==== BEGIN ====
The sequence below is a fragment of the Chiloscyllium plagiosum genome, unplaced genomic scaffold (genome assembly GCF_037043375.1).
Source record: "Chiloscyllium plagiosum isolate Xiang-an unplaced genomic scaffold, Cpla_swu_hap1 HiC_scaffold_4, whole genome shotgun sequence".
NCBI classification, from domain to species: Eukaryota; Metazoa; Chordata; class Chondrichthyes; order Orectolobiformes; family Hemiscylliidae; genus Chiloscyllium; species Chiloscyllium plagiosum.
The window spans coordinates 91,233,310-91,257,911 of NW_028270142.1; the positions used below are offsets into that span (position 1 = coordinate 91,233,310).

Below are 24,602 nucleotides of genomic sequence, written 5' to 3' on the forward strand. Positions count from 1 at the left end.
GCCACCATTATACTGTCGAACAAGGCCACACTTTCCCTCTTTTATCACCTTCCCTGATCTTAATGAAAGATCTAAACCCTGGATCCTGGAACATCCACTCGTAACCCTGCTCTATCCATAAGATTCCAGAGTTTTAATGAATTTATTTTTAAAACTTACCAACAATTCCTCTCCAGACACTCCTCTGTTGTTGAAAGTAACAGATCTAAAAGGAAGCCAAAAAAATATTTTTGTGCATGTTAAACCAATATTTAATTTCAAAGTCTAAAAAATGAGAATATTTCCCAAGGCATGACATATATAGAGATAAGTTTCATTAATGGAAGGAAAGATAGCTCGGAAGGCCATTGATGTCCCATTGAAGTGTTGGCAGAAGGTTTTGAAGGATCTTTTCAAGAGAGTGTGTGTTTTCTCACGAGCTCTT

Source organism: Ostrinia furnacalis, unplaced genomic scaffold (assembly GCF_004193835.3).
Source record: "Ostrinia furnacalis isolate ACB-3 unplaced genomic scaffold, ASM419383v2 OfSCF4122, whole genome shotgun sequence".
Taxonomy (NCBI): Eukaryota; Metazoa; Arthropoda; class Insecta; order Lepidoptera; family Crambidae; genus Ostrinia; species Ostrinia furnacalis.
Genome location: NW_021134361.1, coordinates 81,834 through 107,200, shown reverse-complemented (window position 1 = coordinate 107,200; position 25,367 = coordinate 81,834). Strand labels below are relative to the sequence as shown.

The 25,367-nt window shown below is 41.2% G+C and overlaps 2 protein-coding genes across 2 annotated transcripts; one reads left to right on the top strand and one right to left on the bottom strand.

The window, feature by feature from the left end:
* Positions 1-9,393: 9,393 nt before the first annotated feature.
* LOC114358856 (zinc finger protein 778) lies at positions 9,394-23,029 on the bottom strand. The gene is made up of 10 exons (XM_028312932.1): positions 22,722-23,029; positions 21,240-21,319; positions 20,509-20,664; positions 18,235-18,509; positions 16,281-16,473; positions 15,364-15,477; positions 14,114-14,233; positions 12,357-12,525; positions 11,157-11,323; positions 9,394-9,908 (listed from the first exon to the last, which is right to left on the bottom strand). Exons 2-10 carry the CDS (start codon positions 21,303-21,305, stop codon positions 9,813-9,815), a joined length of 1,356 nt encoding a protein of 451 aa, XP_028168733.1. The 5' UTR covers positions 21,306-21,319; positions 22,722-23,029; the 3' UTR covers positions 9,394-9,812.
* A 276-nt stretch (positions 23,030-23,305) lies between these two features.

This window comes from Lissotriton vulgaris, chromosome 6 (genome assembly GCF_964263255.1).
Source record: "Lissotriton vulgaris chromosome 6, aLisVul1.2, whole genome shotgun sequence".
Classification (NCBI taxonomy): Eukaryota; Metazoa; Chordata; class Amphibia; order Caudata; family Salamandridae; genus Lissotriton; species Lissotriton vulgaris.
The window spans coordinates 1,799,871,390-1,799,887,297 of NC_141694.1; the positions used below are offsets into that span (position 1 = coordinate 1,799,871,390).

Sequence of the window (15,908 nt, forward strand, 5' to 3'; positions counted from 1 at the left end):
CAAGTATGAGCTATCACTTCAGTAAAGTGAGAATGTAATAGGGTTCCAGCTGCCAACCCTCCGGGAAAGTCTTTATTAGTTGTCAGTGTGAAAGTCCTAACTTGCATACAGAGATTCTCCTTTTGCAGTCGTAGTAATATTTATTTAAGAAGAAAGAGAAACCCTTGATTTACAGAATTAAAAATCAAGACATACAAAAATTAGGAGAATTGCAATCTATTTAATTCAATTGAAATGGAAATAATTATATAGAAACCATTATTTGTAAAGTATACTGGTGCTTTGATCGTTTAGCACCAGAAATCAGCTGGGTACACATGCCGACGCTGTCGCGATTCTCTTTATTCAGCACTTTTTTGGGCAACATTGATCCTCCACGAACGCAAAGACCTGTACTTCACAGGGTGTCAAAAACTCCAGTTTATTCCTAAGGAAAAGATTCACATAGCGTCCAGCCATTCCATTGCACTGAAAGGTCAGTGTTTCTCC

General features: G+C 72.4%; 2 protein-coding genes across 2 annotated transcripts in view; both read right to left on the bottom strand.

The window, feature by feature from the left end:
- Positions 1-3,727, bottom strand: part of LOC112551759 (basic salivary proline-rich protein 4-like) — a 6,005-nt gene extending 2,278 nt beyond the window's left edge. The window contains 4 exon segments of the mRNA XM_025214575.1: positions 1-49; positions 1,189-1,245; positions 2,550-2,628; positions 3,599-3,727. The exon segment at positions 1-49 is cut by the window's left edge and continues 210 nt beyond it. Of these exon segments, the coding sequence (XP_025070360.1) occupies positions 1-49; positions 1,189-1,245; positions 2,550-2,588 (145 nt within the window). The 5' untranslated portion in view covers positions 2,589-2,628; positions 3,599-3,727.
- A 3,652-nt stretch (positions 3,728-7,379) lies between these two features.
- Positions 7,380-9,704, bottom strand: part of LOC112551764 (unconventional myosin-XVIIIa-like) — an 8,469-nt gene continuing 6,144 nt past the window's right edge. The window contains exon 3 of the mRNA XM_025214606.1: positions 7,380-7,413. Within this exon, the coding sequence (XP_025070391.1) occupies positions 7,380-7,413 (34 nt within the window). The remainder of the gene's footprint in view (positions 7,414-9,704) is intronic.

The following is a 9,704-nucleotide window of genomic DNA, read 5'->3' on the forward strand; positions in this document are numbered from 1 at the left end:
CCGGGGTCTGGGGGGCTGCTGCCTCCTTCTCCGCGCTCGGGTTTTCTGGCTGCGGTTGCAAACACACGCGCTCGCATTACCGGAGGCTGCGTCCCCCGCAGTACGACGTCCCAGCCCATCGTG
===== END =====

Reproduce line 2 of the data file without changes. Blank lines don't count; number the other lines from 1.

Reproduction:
Source record: "Chiloscyllium plagiosum isolate Xiang-an unplaced genomic scaffold, Cpla_swu_hap1 HiC_scaffold_4, whole genome shotgun sequence".